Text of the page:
Can You Really Stretch Your Pouch?

Weight loss surgery patients and those considering weight loss surgery – particularly gastric bypass surgery – are often concerned that they might “stretch” their pouch again after undergoing the procedure. Bariatric patients who are several years out from their surgery also wonder whether they may have stretched their stomach pouch, since they no longer have the same feeling of fullness as they did in the first 18 months after having weight loss surgery. Is it possible to stretch the stomach pouch created by a gastric bypass or gastric sleeve procedure? If so, what can be done to reverse the effects?

Managing Your Pouch
Your pouch will naturally stretch a little over time; however, it is generally unlikely that it will stretch all the way back to its original size. Although you may feel both physical symptoms as well as emotional remorse after an especially large meal, it is highly unlikely that you caused any permanent damage. That said, you are in control of your body and how you treat it. Here are some tips for managing your pouch to ensure you maintain a healthy weight for years to come:

  • Avoid Overeating – Before weight loss surgery, many patients wouldn’t think twice about taking seconds, thirds…even fourths during a meal. After weight loss surgery, you may only eat a few bites because the pouch makes you feel full with less food. In the first months after your procedure, note exactly how much you are eating to achieve that “full” feeling. Avoid helping yourself to seconds when your stomach is already at maximum capacity. Also, eat slowly to let that “full” feeling sink in. By measuring your food, taking your time during a meal, and being mindful of when you are full, you can avoid stretching your pouch.
  • Don’t Skip Meals – Skipping a meal will leave you hungry, and often you will find yourself grabbing the first snack available. Rarely are snacks grabbed on the go nutritious. Most folks will reach for a Snickers® instead of a banana at their local convenience store. Likewise, grazing on junk food, such as popcorn, cookies and chips, is a sure-fire way to pack on a lot of calories without feeling full. You can avoid temptation by planning your meals, packing nutritious snacks when you’re on the go, and making sure you stay on schedule with your eating.
  • Watch Out for Emotional Eating – Many people who struggle with obesity have a habit of emotional eating. They eat when they are bored, lonely, angry, happy, or stressed. In other words, they eat to manage their feelings. Although weight loss surgery can curb physical hunger, it can’t do anything about your “head hunger” or appetite. Joining a support group and learning to recognize triggers and patterns can help you avoid emotional eating to ensure that you eat only when you are hungry, and that you limit the food on your plate to the calories your body needs (not what your eyes crave).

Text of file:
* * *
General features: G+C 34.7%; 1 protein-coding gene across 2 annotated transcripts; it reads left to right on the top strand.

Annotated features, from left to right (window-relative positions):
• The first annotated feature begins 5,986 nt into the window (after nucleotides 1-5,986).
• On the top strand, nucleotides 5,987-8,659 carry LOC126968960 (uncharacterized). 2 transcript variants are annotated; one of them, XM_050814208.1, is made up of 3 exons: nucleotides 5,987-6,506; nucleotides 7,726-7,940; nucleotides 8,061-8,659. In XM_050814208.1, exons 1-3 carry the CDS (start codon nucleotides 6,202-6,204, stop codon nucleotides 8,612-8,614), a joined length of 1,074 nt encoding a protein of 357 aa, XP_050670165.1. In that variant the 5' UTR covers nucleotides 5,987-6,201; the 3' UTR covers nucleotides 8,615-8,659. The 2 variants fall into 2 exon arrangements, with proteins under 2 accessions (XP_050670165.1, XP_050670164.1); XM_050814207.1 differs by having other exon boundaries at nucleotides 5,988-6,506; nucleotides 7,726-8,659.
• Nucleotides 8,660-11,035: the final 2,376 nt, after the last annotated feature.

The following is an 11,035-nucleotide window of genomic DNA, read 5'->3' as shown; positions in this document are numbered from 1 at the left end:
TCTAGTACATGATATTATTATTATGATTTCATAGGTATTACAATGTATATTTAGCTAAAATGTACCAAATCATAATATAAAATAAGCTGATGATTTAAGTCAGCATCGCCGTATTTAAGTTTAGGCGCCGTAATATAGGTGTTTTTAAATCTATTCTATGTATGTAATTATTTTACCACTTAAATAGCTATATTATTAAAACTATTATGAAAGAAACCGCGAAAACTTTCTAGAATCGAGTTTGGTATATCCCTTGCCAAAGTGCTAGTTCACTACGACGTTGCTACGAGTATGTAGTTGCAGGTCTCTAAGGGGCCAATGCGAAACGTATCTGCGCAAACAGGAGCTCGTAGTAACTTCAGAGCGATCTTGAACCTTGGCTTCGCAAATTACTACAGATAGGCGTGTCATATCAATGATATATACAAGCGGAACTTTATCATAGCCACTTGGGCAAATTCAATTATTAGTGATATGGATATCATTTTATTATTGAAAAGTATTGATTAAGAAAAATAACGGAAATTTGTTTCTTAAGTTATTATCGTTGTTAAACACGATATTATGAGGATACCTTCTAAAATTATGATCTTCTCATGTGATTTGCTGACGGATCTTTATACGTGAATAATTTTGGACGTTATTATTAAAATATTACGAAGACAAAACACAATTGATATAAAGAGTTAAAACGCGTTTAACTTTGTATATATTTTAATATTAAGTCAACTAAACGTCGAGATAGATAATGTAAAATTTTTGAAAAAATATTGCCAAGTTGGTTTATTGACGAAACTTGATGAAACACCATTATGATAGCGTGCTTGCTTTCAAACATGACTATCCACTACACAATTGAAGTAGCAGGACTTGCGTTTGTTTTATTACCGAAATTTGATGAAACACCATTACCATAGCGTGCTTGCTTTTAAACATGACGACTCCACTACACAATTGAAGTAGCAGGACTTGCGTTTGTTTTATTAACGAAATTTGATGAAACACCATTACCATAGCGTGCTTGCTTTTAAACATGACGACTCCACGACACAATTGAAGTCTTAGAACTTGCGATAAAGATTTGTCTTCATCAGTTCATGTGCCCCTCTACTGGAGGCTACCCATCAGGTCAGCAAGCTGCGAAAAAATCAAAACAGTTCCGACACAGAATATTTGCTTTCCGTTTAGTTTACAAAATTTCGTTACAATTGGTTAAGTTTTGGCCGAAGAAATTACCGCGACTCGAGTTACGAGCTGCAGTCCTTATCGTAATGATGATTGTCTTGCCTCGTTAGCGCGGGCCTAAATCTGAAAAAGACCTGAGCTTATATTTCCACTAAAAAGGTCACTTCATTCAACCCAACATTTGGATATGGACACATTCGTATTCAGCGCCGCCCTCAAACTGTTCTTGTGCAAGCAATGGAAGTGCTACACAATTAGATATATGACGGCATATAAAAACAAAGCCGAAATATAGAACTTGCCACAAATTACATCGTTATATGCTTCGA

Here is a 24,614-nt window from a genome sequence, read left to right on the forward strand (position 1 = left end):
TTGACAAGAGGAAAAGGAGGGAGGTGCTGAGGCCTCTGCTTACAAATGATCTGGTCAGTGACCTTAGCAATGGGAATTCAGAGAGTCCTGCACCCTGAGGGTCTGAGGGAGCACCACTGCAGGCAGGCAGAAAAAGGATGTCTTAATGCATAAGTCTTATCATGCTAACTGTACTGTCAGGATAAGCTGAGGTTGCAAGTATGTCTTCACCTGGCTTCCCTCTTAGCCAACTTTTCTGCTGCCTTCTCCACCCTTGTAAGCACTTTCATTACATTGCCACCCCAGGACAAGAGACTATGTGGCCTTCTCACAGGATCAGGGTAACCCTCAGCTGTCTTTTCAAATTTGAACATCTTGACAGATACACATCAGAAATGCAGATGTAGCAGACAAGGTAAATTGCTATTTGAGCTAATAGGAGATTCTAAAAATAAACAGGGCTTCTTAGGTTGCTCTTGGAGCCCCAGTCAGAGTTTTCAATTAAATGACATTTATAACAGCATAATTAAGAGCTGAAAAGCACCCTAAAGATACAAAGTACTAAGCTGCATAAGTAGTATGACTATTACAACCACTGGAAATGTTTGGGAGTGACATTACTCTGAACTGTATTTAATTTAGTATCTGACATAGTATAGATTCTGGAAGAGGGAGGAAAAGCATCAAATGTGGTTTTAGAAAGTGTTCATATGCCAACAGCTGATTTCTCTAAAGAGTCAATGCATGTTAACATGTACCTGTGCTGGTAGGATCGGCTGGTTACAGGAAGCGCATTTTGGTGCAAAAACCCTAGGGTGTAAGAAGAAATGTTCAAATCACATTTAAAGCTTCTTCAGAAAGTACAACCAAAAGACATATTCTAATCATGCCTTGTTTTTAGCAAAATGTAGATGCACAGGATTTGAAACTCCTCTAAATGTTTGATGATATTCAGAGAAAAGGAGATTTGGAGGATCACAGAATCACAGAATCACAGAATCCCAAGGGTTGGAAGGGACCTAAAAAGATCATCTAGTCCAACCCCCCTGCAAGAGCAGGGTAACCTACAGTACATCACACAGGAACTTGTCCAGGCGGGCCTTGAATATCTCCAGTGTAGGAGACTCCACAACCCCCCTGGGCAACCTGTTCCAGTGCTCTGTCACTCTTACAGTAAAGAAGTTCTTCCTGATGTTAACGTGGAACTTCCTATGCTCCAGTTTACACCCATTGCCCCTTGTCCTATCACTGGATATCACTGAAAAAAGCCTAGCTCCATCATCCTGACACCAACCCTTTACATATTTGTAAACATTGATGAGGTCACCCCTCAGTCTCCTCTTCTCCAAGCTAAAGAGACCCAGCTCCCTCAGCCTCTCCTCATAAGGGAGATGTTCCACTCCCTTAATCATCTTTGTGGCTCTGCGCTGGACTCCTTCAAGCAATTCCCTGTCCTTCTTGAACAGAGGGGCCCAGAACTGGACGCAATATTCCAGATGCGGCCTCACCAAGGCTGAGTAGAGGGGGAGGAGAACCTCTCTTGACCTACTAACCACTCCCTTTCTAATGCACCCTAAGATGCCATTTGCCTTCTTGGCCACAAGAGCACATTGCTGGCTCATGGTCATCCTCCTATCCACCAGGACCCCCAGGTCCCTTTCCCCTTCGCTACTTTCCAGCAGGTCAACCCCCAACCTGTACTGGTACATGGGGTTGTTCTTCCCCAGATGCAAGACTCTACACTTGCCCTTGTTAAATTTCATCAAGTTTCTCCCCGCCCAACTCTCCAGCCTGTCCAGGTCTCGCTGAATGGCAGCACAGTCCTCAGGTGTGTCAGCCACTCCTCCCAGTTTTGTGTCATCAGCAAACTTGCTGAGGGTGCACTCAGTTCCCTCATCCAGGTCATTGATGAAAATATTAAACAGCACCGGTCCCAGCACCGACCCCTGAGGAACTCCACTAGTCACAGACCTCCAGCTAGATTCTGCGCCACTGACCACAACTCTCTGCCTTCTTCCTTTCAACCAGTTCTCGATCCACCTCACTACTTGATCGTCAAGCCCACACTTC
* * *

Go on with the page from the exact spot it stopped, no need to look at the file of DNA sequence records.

• Protect Your Stoma – The stoma is the opening that gastric bypass patients have between the upper pouch and the intestine, which helps to regulate their food intake. If you don’t chew your food thoroughly or you wash large bits of food through the stoma with liquids, you can actually stretch this opening. If the stoma becomes enlarged, food will not stay in the pouch as long, and you will end up eating more because you never really feel full.
  • Avoid Bubbly Beverages – Regular sodas are packed with sugar and high in calories, which can cause you to regain weight quickly, and also cause dumping syndrome if you had a gastric bypass. Diet sodas have zero calories, but ironically, they still can cause you to regain weight. Numerous studies show that diet sodas trigger certain hormonal reactions that cause the body to store more fat. In addition, if you drink a carbonated beverage – even seltzer water – while eating, it forces food through the stomach pouch faster. That means food does not stay in your pouch as long and you lose the feeling of satiety and increase the chances that you will eat more. Finally, the gas released from the carbonated beverage may cause the food forced through the pouch to enlarge your stoma, which again would allow you to eat more at one sitting – defeating the purpose of the weight loss surgery. Stick with water, caffeine-free teas, and other non-carbonated beverages for best results.

Remember that having weight loss surgery is not a get-out-of-jail free card, as far as your eating habits go. Long-term success requires long-term discipline. Although your body might let you get away with a small cheat now and then, eating sweets, high-calorie foods, and carbonated beverages will have a detrimental effect on your weight and your waistline. Eventually, those bad decisions will catch up with you again. Your best bet is to plan your meals in advance, avoid temptations, and connect with a weight loss surgery support group that can help you keep up all of your new healthy habits. If you find that you are eating larger and larger meals and that you are gaining significant weight over time, you may need to speak with your doctor about revision surgery.


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